Here’s the fourth and final part of our look at the chapter related to driving horses in a horse-care book from 1731. If you’re just joining us, you can scroll down or click through to read parts onetwo, and three.

“As for those horses which carry burdens, there needs no other care to be taken of them, but what is in common with all others, exceptin that their pillions and packsaddles be well fitted, so as not to pinch or gall them, and that their loads be not more than they are able to bear. A load, when it is too heavy, must needs injure a horse very much; it exposes him to a swaying of the back, to burstenness, pissing of blood, strains in the shoulders and loins, and likewise to accidents in the knees, hams, and pastern joints, sometimes to chest-foundering, and to other mischances which affect the wind. And as all things ought to be moderate in the beginning, so a horse that is to carry burdens should, contrary to the usual method of some, have his first loads but of a moderate weight; and they may be increased to a horse’s strength and ability. When the saddle, pillions, and all the other appurtenances of a pack-horse are rightly fitted, and his load adjusted to his strength and ability, which is easily known after a short trial; and that a right economy is also observed in his feeding, &c. he will last many years in that service. And that some horses, though they be injured in their wind, will, nevertheless, carry burdens of a moderate weight, because their walk is easy, and their exercise no other than what conduces very much to their preservation.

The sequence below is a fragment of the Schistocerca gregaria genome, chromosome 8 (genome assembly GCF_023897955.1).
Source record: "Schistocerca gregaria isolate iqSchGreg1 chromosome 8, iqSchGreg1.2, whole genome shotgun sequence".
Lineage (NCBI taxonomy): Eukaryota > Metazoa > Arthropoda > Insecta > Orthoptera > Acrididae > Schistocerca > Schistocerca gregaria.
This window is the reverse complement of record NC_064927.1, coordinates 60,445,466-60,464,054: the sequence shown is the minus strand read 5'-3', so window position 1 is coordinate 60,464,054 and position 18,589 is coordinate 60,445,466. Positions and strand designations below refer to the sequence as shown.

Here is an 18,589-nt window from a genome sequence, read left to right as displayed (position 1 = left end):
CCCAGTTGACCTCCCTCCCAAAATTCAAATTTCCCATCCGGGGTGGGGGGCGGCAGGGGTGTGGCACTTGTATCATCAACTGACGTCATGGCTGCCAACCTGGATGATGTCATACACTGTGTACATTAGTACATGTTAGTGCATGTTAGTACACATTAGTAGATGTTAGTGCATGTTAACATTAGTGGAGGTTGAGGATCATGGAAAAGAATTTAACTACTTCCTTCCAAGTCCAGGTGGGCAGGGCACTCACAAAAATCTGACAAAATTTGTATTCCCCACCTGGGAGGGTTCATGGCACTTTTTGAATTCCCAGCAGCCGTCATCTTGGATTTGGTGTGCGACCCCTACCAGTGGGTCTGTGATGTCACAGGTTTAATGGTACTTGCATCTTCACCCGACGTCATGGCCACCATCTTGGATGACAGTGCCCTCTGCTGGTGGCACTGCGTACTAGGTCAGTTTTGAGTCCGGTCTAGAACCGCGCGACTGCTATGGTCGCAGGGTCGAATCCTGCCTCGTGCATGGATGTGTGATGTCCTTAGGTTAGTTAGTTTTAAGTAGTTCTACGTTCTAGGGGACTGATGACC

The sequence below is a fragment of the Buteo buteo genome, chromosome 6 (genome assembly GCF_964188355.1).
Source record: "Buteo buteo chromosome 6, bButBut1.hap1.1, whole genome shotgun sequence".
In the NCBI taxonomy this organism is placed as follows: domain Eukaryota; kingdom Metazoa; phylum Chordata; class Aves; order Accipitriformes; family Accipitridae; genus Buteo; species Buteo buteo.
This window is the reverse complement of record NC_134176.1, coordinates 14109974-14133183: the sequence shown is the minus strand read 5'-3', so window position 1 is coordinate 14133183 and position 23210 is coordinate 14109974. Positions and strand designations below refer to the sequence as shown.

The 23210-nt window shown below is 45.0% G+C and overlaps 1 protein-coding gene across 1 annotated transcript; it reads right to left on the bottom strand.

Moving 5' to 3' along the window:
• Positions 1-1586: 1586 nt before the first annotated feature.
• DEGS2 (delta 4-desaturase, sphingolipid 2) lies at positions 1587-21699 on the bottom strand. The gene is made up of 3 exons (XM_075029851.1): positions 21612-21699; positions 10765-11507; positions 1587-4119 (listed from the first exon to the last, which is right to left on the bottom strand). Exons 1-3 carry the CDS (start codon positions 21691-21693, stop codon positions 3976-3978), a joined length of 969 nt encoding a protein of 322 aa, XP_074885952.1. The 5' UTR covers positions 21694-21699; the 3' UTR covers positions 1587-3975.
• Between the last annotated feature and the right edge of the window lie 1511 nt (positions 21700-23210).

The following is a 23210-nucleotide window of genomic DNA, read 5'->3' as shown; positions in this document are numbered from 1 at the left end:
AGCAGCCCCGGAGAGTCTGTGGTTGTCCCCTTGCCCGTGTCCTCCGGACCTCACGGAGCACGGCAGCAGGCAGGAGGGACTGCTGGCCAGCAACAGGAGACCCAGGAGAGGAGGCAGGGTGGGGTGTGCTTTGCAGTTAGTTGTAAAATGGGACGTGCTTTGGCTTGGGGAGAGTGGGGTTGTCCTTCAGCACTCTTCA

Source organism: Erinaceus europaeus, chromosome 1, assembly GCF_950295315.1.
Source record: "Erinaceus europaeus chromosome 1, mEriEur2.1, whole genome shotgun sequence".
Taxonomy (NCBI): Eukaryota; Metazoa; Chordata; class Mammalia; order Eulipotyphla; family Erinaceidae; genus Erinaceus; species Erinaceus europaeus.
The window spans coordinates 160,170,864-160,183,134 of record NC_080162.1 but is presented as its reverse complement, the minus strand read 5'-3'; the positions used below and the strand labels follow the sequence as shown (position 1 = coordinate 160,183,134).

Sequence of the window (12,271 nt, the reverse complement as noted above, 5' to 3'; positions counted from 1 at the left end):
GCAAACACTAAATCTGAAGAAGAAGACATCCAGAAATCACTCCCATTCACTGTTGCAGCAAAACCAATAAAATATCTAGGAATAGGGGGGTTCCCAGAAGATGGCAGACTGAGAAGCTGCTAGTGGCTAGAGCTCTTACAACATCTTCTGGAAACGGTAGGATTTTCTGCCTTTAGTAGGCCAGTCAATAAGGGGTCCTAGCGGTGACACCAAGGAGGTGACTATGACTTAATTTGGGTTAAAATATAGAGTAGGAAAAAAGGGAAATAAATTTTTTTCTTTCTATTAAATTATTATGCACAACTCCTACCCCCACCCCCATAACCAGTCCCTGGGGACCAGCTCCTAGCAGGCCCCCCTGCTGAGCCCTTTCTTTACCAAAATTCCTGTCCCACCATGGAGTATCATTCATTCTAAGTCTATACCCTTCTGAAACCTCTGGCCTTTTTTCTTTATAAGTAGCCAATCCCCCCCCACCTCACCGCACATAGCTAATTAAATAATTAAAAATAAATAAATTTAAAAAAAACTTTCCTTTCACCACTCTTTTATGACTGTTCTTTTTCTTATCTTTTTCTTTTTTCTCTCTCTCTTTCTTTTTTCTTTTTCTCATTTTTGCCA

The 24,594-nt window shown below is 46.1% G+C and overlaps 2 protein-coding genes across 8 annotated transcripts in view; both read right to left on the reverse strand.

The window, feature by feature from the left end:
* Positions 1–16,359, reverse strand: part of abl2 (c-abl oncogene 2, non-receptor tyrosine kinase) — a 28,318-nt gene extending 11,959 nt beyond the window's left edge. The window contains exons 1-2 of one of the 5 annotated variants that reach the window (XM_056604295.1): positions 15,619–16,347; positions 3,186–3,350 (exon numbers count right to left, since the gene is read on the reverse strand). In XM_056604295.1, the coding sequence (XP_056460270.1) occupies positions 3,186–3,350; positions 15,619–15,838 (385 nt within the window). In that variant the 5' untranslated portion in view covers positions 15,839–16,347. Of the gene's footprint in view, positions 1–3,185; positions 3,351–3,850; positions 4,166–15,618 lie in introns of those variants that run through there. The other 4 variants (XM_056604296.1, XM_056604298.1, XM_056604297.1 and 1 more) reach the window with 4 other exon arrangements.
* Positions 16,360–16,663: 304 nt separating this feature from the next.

“In short, there are no services wherein a horse will continue longer than in carriage or drawing. Those being to strong large horses no other than what is convenient to keep them in a perfect state of health; for as their bodies are, for the most part, gross and heavy, their proper business is work or labor, and not riding.”